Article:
A year later, on Dec. 6, 1992, thousands of angry Hindu devotees swamped Ayodhya city and brought down the mosque. The site of the Babri Masjid demolition is now a mound of mud on top of which sits an idol of Lord Ram, called the Ram Lalla. It is a site that thousands of devotees visit every day, snaking through a long, heavily-armed set of barricades flanked by the army and police in bunkers, armed with automatic rifles.
Devotees weave through five security checks to pray at the shrine, in the hope that the BJP’s promise--to build the Ram temple--will one day come true.
As they made their way to the shrine, a devotee remarked: “Here lies our beloved Lord Ram, in a hut, while we live in air-conditioned apartments. What kind of world is this?” His sentiment was echoed by many as they filed out, shaking their heads, believing that all other political parties save for the BJP were obstructing the construction of a temple--and only Modi (and the BJP) was their protector.
Outside the shrine, hundreds of shops sell articles of worship and pictures of Gods. The most frequent depictions are stills from the television series on the Ramayana, produced by Ramanand Sagar and aired in 1987-88 on state-run Doordarshan TV--the only television network that existed in the late 1980s.
Three years after this television series became a national sensation, Advani and Vajpayee used the iconography from the series in their Ram Janmabhoomi campaign. Now, posters from that serial, re-runs of which are still telecast, are sold as pictures depicting Lord Ram, Sita and Lakshman, in Ayodhya, pop-culture morphed into the politics that has dominated the Awadh region since.
Now, nearly three decades later, the site is the subject of a court dispute, but it continues to be the front and centre of the BJP’s campaign across 17 districts of central UP or the Awadh region--with Ayodhya its emotional register and Lucknow, at the other end of the region, its political centre.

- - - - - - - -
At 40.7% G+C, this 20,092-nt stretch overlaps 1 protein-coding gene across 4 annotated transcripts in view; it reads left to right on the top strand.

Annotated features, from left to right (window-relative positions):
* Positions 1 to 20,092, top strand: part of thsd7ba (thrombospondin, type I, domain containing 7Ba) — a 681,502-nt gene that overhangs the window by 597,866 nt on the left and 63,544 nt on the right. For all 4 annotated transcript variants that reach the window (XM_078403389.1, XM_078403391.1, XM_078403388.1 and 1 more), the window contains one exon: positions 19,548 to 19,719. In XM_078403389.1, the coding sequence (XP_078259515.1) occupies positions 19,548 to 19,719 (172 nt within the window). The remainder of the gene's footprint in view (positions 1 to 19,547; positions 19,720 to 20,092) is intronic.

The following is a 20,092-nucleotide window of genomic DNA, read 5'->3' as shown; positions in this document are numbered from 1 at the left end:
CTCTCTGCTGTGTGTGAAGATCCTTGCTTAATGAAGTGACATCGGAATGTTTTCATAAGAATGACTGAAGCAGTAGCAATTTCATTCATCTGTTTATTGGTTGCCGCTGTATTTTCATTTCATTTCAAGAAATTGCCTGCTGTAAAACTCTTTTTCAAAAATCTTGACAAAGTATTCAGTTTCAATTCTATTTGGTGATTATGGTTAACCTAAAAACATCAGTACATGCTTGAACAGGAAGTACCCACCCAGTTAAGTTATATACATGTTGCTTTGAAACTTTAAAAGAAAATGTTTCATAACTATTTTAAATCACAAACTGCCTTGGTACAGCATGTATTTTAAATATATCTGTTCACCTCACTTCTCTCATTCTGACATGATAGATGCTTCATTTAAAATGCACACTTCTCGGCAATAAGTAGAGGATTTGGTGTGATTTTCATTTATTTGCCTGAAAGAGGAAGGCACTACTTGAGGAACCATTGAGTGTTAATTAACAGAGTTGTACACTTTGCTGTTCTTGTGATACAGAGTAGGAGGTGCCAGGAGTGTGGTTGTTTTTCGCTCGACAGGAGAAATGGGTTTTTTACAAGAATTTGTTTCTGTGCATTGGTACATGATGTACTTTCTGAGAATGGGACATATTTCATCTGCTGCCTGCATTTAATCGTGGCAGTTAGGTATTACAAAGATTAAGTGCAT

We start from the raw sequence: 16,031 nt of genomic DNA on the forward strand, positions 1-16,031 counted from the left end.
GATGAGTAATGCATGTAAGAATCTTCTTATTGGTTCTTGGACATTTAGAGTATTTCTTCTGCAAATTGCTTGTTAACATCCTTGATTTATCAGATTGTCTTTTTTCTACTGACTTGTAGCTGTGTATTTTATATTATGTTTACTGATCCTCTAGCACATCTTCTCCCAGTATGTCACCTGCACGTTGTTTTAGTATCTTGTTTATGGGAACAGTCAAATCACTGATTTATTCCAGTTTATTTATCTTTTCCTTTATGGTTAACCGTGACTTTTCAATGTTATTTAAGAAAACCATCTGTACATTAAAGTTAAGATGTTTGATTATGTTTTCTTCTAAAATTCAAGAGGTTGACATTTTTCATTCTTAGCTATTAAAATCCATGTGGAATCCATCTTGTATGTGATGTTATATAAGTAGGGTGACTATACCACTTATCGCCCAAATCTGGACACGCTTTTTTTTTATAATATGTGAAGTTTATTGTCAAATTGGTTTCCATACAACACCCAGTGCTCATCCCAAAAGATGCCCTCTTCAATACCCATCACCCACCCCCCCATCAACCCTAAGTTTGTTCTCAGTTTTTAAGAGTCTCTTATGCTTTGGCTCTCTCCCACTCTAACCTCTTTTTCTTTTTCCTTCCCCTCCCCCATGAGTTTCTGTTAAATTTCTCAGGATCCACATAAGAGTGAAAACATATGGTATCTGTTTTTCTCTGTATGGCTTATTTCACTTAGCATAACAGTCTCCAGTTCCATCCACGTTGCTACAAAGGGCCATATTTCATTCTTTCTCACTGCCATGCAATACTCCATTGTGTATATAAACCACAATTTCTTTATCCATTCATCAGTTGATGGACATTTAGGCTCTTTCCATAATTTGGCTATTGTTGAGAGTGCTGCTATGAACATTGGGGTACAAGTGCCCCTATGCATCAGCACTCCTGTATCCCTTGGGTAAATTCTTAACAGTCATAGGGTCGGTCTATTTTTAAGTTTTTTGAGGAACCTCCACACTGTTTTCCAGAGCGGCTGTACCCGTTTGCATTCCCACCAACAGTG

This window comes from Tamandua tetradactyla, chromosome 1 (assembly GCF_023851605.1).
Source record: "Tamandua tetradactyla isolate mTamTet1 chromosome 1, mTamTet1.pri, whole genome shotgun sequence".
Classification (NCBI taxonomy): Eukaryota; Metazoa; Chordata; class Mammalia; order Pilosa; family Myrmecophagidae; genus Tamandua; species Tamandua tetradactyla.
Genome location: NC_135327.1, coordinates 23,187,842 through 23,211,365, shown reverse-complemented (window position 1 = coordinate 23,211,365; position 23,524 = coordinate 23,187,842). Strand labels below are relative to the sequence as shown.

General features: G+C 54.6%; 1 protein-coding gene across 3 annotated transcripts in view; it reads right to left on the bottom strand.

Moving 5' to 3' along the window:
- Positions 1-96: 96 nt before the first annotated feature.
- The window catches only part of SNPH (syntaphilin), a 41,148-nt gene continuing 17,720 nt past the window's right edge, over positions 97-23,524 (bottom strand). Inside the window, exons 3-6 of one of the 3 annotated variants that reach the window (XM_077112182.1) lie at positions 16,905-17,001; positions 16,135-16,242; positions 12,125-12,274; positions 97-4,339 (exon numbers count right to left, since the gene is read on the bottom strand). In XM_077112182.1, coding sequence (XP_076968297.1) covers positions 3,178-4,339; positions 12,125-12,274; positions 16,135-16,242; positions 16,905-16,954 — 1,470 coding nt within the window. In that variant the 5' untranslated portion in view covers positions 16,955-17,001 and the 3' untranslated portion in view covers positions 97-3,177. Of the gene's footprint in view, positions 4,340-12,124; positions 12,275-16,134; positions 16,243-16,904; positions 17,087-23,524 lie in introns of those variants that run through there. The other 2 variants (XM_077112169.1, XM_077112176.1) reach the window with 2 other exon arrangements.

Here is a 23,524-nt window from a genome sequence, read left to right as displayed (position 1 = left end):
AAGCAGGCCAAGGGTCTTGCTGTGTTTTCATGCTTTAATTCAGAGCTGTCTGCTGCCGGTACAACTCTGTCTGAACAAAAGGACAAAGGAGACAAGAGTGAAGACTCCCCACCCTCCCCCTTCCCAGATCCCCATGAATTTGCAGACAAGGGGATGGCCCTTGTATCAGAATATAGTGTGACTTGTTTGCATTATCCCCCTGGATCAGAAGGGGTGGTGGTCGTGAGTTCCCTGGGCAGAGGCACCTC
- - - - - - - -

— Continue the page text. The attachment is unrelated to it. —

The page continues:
Lucknow, Where Political Aspirations Find A Home
Rakesh Pandey’s father had to sell a family plot on the highway to pay for his education. Conscious of his father’s sacrifice, Pandey spent his summer breaks finishing the math and science syllabus even before the semester began. His village did not have electricity, and this meant relocating at the age of five--moving 840 km from Kushinagar in the easternmost part of UP where he was from, to the westernmost district of Bulandshahr. This so he could live with his uncle, whose village had electricity.
When Pandey was midway through his engineering degree, his father lost his job at a sugar mill. Pandey had no money to pay his final semester fee and was being stopped from taking the exam. But Pandey’s resolve to study was so strong that he threatened the director of his college that he would jump off the building if he wasn’t allowed to take the exam. The director--out of fear, guilt and admiration--paid Pandey’s fee.
After turning himself into a teacher and an engineering coach, Pandey wanted more. The year was 2011. Pandey was teaching in the Noida region that abuts the national capital, when the city was overtaken by Anna Hazare and Arvind Kejriwal’s anti-corruption movement. Pandey was swept by the tide, turning into a young man who wanted to change the world. He also took the civil services exam, but failed to clear it. “So I asked myself what else can I do, and the answer was politics,” he said.
But the party of aspiration and success Pandey found himself eventually gravitating towards was not the party Arvind Kejriwal created--the Aam Aadmi Party. He saw, instead, in the BJP a much larger vehicle of aspiration and political success.
So, he returned to UP from Delhi and started frequenting the Lucknow office of the BJP until he made his way into the party’s IT cell. Within two years, by the start of 2019, he had impressed enough people in the state to be moved to the election management team.
Seated in a comfortable air-conditioned room in Lucknow’s prime real estate zone Hazratganj, Pandey squinted over his glasses as he threw a number up in the air like a challenge: That there are over 40 lakh volunteers and workers on the ground for the BJP this election in Uttar Pradesh alone.
No other party can possibly beat those numbers, the Modi fan suggested as he stirred his coffee. The 37-year-old leaned back in his chair in the sparsely done flat he was allotted by the party in an apartment complex meant for state assembly legislators. As part of the BJP’s UP election team, poring over numbers and working the phone lines to make sure each electoral booth has people on the ground, Pandey has earned the right to a comfortable home for the first time in his life.